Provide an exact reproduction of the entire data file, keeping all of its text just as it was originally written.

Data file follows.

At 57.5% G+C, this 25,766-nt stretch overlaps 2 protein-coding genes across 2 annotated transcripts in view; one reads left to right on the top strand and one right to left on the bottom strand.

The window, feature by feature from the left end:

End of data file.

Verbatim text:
At 57.5% G+C, this 25,766-nt stretch overlaps 2 protein-coding genes across 2 annotated transcripts in view; one reads left to right on the top strand and one right to left on the bottom strand.

The window, feature by feature from the left end: